flow hood

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bunboy

 
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flow hood

by bunboy » Sun Oct 09, 2011 8:20 am

hi all,

i really want to build myself a larminar flow hood. i was wondering has anybody been able to get decent results from using the HEPA filters sold at walmart or home depot? i dont really want to spend 500 bucks on a consumable item. any input would be great, thanks

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Dubstep13

 
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Re: flow hood

by Dubstep13 » Sun Oct 09, 2011 4:12 pm

thats a good question i would like to know as well :)
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frog

 
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Re: flow hood

by frog » Sun Oct 09, 2011 9:38 pm

"This is a thread on an adult forum sorry it's a copy paste and edit job anyways if you want a forum that has many threads on this topic of homemade laminar flow hoods PM me" It won't work. Not only won't it achieve laminar flow it will let all sorts of nasty stuff get through. If we could use a fifty dollar walmart filter, we sure wouldn't spend $500 and up on laminar flow hoods browsed Home Depot & found EasyGardener polyspun bonded (polyester) landscape clothe (material like a filter disk) that they generally stock in 3 X 50 ft rolls for $20. This fabric would serve as a course pre/filter material.

Home Depot also generally has Honeywell TrueHepa (0.03 micron) replacement filters, stock # 21500 for $50 (+ or - a buck or 2). This will serve as a (round) hepa filter.

I also checked several auto parts stores & matched the Honeywell hepa filter with a Purolator Premium Plus automotive air filter (stock # A53384) that cost $7.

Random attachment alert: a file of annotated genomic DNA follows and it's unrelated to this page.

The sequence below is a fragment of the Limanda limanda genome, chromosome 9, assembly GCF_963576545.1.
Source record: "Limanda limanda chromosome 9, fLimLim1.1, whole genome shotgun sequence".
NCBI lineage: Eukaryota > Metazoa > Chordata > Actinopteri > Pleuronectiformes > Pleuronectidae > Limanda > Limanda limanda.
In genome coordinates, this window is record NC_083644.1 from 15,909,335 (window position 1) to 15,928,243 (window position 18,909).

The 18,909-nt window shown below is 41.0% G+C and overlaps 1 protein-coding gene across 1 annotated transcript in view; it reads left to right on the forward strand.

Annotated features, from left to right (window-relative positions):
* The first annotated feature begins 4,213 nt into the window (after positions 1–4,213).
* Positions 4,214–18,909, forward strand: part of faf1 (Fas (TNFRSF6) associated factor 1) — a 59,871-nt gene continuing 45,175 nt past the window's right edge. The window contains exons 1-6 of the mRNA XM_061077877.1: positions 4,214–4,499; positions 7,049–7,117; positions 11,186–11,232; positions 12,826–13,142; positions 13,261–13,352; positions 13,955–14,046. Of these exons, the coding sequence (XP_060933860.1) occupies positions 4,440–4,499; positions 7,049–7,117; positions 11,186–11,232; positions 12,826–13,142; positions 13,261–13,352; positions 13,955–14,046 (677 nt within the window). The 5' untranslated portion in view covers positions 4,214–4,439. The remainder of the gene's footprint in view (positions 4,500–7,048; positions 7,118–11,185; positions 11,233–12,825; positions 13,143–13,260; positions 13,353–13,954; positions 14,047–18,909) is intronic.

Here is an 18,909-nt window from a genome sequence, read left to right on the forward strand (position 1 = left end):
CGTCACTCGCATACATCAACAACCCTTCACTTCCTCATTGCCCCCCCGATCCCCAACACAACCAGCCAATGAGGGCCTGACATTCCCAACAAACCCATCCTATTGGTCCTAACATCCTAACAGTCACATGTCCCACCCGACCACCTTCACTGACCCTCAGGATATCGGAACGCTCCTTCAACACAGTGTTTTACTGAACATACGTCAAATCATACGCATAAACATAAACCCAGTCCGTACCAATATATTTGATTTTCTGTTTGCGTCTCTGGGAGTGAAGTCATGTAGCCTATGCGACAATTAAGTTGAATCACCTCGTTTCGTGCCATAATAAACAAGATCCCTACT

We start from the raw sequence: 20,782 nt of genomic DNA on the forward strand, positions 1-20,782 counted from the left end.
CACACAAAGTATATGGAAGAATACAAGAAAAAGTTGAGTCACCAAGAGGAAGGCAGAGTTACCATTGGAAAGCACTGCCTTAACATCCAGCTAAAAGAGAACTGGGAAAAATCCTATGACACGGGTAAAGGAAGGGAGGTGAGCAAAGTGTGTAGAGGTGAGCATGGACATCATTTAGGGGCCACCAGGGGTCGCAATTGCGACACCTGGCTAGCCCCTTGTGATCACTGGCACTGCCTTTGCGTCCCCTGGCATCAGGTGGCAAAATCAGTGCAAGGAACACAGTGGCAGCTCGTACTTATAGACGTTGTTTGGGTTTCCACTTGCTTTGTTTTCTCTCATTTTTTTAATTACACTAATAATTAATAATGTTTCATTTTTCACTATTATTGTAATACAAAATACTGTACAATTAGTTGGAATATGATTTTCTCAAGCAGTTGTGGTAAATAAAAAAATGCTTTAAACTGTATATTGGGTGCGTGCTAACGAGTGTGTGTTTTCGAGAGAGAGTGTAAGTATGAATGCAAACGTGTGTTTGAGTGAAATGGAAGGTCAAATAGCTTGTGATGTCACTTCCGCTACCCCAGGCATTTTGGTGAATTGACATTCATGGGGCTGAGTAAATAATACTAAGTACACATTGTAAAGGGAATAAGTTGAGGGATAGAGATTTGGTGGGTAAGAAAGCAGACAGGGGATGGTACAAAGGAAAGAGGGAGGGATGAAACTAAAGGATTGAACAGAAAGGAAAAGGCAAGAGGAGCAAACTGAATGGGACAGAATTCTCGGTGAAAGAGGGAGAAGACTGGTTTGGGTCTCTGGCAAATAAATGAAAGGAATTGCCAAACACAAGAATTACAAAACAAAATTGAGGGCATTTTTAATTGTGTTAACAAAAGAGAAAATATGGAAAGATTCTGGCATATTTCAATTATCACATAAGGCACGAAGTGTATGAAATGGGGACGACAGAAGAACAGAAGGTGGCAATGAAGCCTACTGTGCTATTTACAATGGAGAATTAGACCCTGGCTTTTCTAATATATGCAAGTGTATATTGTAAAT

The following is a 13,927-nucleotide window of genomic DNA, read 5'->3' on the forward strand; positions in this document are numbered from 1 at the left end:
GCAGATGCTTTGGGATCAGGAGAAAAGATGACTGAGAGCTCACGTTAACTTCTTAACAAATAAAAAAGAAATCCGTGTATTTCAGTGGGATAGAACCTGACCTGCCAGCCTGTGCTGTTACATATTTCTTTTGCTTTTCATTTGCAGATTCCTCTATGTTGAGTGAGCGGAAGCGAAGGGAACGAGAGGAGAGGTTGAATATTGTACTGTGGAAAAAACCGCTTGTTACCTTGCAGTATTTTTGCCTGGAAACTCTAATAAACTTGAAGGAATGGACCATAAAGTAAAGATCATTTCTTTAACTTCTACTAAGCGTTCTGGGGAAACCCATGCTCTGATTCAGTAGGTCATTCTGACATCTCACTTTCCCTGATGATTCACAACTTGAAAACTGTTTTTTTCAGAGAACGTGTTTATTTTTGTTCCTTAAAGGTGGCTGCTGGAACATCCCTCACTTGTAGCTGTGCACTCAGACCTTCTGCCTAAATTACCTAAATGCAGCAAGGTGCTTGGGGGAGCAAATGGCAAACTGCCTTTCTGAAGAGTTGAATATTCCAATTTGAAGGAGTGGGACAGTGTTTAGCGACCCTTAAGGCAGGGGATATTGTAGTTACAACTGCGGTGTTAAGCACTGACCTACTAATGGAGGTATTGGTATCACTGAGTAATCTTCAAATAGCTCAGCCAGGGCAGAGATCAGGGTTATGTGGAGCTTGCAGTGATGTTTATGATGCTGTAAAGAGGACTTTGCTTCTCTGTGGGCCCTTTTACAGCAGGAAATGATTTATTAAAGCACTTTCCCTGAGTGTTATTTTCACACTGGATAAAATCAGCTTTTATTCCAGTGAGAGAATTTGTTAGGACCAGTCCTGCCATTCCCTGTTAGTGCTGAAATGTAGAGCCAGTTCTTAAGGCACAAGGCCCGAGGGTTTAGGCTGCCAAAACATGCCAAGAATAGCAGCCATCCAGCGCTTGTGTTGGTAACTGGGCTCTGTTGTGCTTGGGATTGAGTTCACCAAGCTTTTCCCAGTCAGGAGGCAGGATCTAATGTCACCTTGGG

There you have it.

1. Course pre/filter material (cut to size) @ $20. (A ton more than you need)

2. Fine pre/filter (automotive round) @ $7. Use 2 & double stack = $14)

3. Honeywell true Hepa (round) @ $50.

With course pre/filter, then a space & then the fine pre/filter in front of -- or on top of another space & then the hepa filter, it will last a decade, or more.

That is all the filtration pieces you will ever need for around $85.

Browse Home Depot & eyeball all the 4 X 8 sheets of differing sheeting they have & you can find the sheeting & structural support material you need to build a pro grade laminar flow hood for cheap. If you are handy with hand tools.

Check out your local furnace repair & air/con repair shops. You can often find great used squirrel cage fans, perfect for this application, for under $25.

With a little ingenuity with these filters, you can build a KILLER flow hood for around $150 bucks in materials. Round filters are easy & simple to convert to this application.
Amphibian are the most threatened animals on earth. 200 species have completely disappeared since 1980, naturally go extinct at a rate of only about one species every 250 years Save the frogs is a nonprofit organization dedicated to amphibian conservation

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Dubstep13